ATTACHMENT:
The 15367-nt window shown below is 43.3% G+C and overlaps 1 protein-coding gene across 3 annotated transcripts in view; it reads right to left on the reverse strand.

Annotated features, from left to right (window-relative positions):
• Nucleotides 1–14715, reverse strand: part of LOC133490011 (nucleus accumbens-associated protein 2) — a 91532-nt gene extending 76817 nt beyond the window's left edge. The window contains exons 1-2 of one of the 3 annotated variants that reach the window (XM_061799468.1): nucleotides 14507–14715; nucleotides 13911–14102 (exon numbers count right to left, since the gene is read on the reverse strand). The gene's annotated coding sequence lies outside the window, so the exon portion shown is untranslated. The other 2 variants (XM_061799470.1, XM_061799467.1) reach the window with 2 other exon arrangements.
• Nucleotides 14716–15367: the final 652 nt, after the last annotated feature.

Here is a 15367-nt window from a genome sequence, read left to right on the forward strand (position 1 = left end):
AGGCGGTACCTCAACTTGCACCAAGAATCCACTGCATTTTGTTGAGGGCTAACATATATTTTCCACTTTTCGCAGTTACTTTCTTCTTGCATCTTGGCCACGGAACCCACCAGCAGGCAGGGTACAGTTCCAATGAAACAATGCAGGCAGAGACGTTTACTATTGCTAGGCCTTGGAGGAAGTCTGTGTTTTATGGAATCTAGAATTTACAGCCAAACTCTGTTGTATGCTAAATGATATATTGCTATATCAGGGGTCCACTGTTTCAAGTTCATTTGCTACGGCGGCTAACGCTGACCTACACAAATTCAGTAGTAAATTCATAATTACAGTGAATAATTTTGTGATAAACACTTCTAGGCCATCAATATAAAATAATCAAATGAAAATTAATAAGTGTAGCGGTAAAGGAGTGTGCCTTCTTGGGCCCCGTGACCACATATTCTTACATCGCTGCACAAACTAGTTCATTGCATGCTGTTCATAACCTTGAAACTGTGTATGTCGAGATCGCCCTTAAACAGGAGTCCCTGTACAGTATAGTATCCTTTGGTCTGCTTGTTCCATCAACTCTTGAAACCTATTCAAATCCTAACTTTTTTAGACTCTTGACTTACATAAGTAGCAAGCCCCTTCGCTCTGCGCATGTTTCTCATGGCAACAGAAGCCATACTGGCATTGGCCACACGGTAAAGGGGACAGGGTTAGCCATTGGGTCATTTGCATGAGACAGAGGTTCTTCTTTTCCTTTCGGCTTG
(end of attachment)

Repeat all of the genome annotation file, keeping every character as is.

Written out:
The 15367-nt window shown below is 43.3% G+C and overlaps 1 protein-coding gene across 3 annotated transcripts in view; it reads right to left on the reverse strand.

Annotated features, from left to right (window-relative positions):
• Nucleotides 1–14715, reverse strand: part of LOC133490011 (nucleus accumbens-associated protein 2) — a 91532-nt gene extending 76817 nt beyond the window's left edge. The window contains exons 1-2 of one of the 3 annotated variants that reach the window (XM_061799468.1): nucleotides 14507–14715; nucleotides 13911–14102 (exon numbers count right to left, since the gene is read on the reverse strand). The gene's annotated coding sequence lies outside the window, so the exon portion shown is untranslated. The other 2 variants (XM_061799470.1, XM_061799467.1) reach the window with 2 other exon arrangements.
• Nucleotides 14716–15367: the final 652 nt, after the last annotated feature.

Here is a 15367-nt window from a genome sequence, read left to right on the forward strand (position 1 = left end):
AGGCGGTACCTCAACTTGCACCAAGAATCCACTGCATTTTGTTGAGGGCTAACATATATTTTCCACTTTTCGCAGTTACTTTCTTCTTGCATCTTGGCCACGGAACCCACCAGCAGGCAGGGTACAGTTCCAATGAAACAATGCAGGCAGAGACGTTTACTATTGCTAGGCCTTGGAGGAAGTCTGTGTTTTATGGAATCTAGAATTTACAGCCAAACTCTGTTGTATGCTAAATGATATATTGCTATATCAGGGGTCCACTGTTTCAAGTTCATTTGCTACGGCGGCTAACGCTGACCTACACAAATTCAGTAGTAAATTCATAATTACAGTGAATAATTTTGTGATAAACACTTCTAGGCCATCAATATAAAATAATCAAATGAAAATTAATAAGTGTAGCGGTAAAGGAGTGTGCCTTCTTGGGCCCCGTGACCACATATTCTTACATCGCTGCACAAACTAGTTCATTGCATGCTGTTCATAACCTTGAAACTGTGTATGTCGAGATCGCCCTTAAACAGGAGTCCCTGTACAGTATAGTATCCTTTGGTCTGCTTGTTCCATCAACTCTTGAAACCTATTCAAATCCTAACTTTTTTAGACTCTTGACTTACATAAGTAGCAAGCCCCTTCGCTCTGCGCATGTTTCTCATGGCAACAGAAGCCATACTGGCATTGGCCACACGGTAAAGGGGACAGGGTTAGCCATTGGGTCATTTGCATGAGACAGAGGTTCTTCTTTTCCTTTCGGCTTG